openmedia.org is campaigning against the link tax and notes:

open media logo Next week, MEPs on the European Parliament’s powerful Civil Liberties committee will vote on whether to approve the Link Tax and mass content filtering. With your help we’ve been relentlessly fighting to put a stop to this disastrous duo of copyright policy, and this is what all that pressure and hard work comes down to.

Let’s be clear: these proposals are abusing copyright to censor the Internet. Backed by powerful publishing lobbyists and unelected European Commissioners, they include sweeping powers for media giants to charge fees for links, and requirements that websites build censorship machines to monitor and block your content. But with the help of tens of thousands of EU citizens, we’ve made clear to the European Parliament just how dangerous and unpopular these censorship proposals really are.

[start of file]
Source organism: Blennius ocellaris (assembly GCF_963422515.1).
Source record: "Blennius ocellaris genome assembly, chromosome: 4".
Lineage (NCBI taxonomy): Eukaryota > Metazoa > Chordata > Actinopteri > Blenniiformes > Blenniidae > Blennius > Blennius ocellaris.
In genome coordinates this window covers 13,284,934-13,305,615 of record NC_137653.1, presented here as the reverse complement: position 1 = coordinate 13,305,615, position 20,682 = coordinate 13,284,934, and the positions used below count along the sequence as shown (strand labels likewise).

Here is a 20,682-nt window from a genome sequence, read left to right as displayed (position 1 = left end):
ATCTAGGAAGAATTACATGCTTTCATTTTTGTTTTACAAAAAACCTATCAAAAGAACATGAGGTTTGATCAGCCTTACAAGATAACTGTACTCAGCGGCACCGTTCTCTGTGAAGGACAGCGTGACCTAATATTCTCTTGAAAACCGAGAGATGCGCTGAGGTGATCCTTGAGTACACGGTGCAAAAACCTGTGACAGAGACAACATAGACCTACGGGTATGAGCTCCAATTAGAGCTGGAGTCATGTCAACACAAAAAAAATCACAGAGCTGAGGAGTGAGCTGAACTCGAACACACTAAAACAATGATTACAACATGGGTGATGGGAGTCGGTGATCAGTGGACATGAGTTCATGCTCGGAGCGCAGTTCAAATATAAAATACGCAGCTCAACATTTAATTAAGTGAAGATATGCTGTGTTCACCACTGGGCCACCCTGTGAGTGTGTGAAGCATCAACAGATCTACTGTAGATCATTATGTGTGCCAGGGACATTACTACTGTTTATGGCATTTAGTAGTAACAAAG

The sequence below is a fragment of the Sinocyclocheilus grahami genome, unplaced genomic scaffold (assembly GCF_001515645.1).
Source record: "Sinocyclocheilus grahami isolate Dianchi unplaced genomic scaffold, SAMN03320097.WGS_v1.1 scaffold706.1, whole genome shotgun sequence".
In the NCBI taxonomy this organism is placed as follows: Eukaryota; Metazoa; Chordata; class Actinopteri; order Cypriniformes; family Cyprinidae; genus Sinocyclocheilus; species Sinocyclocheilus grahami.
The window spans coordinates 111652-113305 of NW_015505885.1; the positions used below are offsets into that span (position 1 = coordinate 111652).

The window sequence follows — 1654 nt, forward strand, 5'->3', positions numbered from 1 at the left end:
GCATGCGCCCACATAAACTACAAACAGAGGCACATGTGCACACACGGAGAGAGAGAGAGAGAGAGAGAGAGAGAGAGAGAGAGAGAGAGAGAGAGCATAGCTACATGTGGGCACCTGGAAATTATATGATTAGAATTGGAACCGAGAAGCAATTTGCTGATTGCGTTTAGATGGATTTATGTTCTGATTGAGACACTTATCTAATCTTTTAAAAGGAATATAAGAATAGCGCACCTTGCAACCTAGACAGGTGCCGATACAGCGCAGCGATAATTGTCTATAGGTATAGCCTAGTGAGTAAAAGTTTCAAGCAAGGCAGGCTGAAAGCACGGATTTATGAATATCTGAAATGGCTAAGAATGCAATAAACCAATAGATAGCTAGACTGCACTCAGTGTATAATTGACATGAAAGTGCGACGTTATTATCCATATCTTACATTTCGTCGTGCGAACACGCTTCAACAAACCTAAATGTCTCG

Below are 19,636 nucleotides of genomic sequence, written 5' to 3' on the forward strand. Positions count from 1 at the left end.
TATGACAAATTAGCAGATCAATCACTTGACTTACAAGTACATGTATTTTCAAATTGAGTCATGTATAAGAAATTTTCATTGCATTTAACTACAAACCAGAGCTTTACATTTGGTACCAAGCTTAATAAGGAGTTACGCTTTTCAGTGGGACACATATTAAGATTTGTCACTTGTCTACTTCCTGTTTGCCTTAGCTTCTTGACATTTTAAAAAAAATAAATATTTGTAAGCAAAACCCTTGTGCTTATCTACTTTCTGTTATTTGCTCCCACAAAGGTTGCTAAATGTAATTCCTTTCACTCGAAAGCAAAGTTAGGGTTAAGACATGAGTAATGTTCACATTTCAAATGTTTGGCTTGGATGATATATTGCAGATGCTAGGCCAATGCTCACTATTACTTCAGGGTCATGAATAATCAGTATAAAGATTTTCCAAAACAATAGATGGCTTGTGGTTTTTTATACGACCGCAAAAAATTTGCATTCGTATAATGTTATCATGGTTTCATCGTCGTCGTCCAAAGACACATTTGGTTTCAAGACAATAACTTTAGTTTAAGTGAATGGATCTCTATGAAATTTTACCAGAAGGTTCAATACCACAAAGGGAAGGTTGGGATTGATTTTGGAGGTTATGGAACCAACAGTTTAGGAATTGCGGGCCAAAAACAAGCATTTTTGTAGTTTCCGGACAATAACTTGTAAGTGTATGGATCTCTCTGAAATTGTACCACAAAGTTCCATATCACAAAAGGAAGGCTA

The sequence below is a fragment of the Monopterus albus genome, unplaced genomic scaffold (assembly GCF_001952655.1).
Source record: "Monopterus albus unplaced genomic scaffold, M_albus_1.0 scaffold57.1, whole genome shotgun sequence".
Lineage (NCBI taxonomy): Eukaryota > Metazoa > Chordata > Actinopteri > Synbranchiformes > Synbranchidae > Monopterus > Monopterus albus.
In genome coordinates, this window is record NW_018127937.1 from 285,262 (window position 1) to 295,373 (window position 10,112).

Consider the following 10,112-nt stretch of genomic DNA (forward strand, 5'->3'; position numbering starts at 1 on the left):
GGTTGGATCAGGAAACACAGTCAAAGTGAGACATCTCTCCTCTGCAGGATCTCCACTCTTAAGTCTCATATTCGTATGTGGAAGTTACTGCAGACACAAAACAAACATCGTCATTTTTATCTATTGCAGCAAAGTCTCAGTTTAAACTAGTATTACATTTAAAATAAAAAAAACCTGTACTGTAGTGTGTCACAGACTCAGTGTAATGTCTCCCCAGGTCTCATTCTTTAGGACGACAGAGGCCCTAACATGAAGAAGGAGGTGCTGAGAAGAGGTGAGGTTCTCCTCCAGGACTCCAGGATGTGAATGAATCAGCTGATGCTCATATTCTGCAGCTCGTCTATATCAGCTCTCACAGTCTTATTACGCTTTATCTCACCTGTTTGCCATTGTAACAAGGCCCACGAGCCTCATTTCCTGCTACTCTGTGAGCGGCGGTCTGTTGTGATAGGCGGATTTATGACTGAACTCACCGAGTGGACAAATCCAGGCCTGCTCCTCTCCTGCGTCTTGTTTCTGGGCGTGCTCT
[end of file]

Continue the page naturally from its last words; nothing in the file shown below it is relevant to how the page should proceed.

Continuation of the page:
See  article from boingboing.net . Boing Boing are also somewhat unipressed by the crap law being generated by the EU.:

boing boing logo The European Commission has a well-deserved reputation for bizarre, destructive, ill-informed copyright plans for the internet , and the latest one is no exception: mandatory copyright filters for any site that allows the public to post material, which will algorithmically determine which words, pictures and videos are lawful to post, untouched by human hands.